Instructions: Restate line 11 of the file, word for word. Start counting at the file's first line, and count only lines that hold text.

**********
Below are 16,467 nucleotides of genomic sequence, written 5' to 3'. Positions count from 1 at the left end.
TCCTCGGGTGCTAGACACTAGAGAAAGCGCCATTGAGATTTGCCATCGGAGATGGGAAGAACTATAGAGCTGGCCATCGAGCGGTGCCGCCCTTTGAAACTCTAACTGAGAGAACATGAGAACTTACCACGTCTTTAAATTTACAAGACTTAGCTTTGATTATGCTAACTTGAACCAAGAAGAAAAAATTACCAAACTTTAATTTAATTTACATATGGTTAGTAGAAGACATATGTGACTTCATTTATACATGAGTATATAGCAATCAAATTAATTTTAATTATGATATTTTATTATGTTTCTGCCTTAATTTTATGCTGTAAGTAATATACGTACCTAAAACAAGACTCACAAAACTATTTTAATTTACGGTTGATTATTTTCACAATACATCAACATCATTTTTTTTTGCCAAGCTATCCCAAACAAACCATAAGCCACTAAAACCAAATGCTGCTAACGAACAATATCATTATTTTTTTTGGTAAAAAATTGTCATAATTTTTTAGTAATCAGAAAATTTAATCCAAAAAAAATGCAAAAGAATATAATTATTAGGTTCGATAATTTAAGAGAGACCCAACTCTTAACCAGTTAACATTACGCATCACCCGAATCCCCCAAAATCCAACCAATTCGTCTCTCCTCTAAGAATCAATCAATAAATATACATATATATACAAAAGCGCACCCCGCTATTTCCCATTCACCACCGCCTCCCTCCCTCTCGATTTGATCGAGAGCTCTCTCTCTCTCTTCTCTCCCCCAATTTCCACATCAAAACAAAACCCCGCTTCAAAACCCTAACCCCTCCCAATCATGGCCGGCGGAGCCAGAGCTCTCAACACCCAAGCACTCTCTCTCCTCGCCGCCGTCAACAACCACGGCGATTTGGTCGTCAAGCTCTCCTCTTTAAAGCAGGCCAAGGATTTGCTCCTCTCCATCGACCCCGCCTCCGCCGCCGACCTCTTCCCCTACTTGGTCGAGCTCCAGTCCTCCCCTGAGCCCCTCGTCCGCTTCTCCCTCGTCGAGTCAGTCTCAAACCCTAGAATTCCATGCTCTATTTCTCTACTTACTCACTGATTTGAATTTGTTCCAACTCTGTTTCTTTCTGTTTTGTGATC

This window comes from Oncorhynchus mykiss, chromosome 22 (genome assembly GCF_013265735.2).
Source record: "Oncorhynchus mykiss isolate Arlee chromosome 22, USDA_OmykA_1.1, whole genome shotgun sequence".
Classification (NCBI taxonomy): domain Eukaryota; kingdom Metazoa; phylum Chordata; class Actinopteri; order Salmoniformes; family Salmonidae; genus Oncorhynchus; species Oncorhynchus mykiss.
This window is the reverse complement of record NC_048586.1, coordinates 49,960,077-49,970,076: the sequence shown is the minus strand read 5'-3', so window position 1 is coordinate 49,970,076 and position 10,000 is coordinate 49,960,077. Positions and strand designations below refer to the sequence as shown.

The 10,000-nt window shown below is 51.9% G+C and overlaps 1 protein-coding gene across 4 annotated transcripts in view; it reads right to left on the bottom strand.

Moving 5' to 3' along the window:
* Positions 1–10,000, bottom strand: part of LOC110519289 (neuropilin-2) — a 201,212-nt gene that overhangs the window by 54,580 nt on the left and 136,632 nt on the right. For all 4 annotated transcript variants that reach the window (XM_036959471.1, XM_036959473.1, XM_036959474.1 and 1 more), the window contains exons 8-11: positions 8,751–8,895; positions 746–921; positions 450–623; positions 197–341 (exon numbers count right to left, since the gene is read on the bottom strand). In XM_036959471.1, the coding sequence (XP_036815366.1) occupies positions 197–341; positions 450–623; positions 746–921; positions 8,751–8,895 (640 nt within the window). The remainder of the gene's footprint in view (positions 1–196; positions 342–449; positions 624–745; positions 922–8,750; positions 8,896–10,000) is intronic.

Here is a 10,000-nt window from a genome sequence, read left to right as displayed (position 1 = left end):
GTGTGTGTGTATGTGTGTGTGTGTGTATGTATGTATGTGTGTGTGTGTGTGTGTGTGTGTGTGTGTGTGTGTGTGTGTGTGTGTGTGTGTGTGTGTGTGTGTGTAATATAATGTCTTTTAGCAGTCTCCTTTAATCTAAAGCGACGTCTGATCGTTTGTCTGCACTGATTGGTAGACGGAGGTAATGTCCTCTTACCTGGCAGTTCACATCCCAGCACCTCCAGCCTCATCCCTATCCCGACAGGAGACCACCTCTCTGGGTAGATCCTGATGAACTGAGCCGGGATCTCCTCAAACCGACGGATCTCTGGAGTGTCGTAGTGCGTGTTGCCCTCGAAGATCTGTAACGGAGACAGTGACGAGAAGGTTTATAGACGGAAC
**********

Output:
GTGTGTGTGTATGTGTGTGTGTGTGTATGTATGTATGTGTGTGTGTGTGTGTGTGTGTGTGTGTGTGTGTGTGTGTGTGTGTGTGTGTGTGTGTGTGTGTGTGTAATATAATGTCTTTTAGCAGTCTCCTTTAATCTAAAGCGACGTCTGATCGTTTGTCTGCACTGATTGGTAGACGGAGGTAATGTCCTCTTACCTGGCAGTTCACATCCCAGCACCTCCAGCCTCATCCCTATCCCGACAGGAGACCACCTCTCTGGGTAGATCCTGATGAACTGAGCCGGGATCTCCTCAAACCGACGGATCTCTGGAGTGTCGTAGTGCGTGTTGCCCTCGAAGATCTGTAACGGAGACAGTGACGAGAAGGTTTATAGACGGAAC